How Adopting a Rescue Pup Led This Start-up Veteran to Launch a Better Pet Food Brand
Success stories

How Adopting a Rescue Pup Led This Start-up Veteran to Launch a Better Pet Food Brand

This content was created by Girlboss in partnership with Jinx.

Terri Rockovich likes to think fate played a role in how she found Blitz (right), her beloved rescue dog.

For one thing, she went into the shelter that day—over a decade ago now—looking for a female pittie mix. Having just moved to San Francisco to work in Silicon Valley’s start-up ecosystem (Rockovich would go on to be on the founding team at Casper, among other leadership roles), she missed the older dog she’d had to leave in Pittsburgh with her parents, and knew she wanted another girl pup just like her. 

Instead, she met Blitz, who was the shelter’s “test dog,” meaning he’d scored well on his socialization tests and was just in the room to help potential pet parents see how the dog they wanted to adopt would react around others. “I immediately fell in love with him,” says Rockovich. “I cannot tell you what a big role destiny played in our story, but he's truly been the biggest blessing over the past decade.” They’ve moved to three new cities together, traveled the world, and, as Rockovich says, “he's been the most grounding element of my life through so many changes and milestones.”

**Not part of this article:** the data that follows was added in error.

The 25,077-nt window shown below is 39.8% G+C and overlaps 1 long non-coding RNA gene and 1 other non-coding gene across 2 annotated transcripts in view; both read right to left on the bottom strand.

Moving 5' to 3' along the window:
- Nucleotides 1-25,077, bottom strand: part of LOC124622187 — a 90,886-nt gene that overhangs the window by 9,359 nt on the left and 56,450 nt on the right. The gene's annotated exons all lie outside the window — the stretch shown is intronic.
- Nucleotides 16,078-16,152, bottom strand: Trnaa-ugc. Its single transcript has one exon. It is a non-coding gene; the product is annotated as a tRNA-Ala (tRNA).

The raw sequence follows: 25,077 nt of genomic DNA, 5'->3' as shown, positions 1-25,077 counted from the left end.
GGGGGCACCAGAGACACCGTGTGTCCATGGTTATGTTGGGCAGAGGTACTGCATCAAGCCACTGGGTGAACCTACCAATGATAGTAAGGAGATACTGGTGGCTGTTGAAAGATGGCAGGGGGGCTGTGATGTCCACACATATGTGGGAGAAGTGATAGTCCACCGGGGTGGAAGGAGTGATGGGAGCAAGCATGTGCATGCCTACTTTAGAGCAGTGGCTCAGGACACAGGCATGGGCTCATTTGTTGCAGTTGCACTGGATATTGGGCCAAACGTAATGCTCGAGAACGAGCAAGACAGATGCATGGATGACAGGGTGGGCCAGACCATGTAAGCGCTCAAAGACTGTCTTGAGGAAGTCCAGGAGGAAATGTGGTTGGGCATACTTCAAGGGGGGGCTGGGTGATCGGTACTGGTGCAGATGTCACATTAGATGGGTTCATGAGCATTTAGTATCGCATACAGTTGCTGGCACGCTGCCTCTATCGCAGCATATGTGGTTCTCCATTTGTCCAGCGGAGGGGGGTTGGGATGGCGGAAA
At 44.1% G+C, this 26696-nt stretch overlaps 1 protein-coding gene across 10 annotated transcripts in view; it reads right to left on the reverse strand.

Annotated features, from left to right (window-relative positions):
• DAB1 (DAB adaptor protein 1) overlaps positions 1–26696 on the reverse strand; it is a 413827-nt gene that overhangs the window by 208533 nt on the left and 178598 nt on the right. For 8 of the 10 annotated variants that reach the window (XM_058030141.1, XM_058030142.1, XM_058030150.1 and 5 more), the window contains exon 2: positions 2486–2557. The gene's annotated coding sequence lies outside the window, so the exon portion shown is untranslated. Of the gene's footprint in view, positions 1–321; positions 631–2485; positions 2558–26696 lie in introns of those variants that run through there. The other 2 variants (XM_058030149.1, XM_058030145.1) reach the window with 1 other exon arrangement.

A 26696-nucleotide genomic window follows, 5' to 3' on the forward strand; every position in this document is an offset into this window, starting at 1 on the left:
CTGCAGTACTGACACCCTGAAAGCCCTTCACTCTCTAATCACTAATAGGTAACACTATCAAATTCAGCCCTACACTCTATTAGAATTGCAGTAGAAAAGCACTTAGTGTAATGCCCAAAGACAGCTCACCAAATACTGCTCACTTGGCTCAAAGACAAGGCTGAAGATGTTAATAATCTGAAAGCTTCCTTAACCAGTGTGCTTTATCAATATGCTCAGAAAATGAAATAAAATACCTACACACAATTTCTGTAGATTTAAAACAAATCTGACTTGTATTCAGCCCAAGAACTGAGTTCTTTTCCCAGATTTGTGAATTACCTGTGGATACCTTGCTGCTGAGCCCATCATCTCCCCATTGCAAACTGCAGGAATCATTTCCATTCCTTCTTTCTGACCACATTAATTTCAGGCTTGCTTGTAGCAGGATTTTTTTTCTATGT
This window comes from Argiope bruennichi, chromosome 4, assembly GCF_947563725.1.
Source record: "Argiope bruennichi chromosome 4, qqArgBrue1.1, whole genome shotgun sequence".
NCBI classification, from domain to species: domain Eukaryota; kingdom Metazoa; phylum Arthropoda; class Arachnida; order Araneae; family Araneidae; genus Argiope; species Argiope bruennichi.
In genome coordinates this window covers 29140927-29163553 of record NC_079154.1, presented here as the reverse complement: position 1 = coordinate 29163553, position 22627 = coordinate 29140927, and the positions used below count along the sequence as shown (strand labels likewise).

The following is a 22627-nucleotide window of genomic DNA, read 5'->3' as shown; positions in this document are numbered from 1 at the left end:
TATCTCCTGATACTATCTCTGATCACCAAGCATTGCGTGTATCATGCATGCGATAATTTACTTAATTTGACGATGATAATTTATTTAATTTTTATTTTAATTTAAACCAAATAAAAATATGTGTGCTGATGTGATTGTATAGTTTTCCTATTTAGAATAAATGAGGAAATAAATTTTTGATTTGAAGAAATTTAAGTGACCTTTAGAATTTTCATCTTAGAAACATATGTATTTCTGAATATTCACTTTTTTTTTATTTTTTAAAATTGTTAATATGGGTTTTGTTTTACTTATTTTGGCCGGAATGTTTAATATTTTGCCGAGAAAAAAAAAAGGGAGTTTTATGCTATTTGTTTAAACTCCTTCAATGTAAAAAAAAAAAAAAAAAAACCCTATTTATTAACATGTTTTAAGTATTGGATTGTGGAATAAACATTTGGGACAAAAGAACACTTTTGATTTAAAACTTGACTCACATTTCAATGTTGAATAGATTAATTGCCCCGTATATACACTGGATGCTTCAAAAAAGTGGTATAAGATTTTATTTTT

Blitz is also the reason that Rockovich founded Jinx, a premium dog food brand designed with modern pet parents in mind. (Clean ingredients? Check. A taste your dog will actually enjoy? Check. A price that you can afford and on-demand delivery? Check and check.)